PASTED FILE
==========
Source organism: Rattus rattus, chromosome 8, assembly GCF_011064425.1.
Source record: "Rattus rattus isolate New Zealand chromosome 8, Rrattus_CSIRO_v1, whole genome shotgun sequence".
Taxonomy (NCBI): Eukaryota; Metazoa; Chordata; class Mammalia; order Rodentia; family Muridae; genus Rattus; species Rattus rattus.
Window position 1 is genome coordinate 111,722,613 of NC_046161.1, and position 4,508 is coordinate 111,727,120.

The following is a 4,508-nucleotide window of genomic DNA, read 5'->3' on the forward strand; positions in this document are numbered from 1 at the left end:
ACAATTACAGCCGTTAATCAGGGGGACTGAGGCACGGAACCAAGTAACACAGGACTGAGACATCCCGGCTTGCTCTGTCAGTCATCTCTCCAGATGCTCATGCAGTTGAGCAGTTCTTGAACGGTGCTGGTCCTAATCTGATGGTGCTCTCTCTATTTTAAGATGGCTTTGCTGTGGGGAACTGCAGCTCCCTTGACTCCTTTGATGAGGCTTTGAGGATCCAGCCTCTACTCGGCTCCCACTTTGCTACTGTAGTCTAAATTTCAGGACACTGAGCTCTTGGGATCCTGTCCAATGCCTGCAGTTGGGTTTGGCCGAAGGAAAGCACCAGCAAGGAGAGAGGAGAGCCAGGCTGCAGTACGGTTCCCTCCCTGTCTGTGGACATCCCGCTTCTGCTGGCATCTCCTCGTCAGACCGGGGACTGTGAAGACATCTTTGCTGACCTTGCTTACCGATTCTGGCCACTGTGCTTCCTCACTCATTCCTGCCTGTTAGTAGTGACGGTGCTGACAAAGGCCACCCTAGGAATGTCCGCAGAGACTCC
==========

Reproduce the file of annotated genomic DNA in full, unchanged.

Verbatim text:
Source organism: Rattus rattus, chromosome 8, assembly GCF_011064425.1.
Source record: "Rattus rattus isolate New Zealand chromosome 8, Rrattus_CSIRO_v1, whole genome shotgun sequence".
Taxonomy (NCBI): Eukaryota; Metazoa; Chordata; class Mammalia; order Rodentia; family Muridae; genus Rattus; species Rattus rattus.
Window position 1 is genome coordinate 111,722,613 of NC_046161.1, and position 4,508 is coordinate 111,727,120.

The following is a 4,508-nucleotide window of genomic DNA, read 5'->3' on the forward strand; positions in this document are numbered from 1 at the left end:
ACAATTACAGCCGTTAATCAGGGGGACTGAGGCACGGAACCAAGTAACACAGGACTGAGACATCCCGGCTTGCTCTGTCAGTCATCTCTCCAGATGCTCATGCAGTTGAGCAGTTCTTGAACGGTGCTGGTCCTAATCTGATGGTGCTCTCTCTATTTTAAGATGGCTTTGCTGTGGGGAACTGCAGCTCCCTTGACTCCTTTGATGAGGCTTTGAGGATCCAGCCTCTACTCGGCTCCCACTTTGCTACTGTAGTCTAAATTTCAGGACACTGAGCTCTTGGGATCCTGTCCAATGCCTGCAGTTGGGTTTGGCCGAAGGAAAGCACCAGCAAGGAGAGAGGAGAGCCAGGCTGCAGTACGGTTCCCTCCCTGTCTGTGGACATCCCGCTTCTGCTGGCATCTCCTCGTCAGACCGGGGACTGTGAAGACATCTTTGCTGACCTTGCTTACCGATTCTGGCCACTGTGCTTCCTCACTCATTCCTGCCTGTTAGTAGTGACGGTGCTGACAAAGGCCACCCTAGGAATGTCCGCAGAGACTCC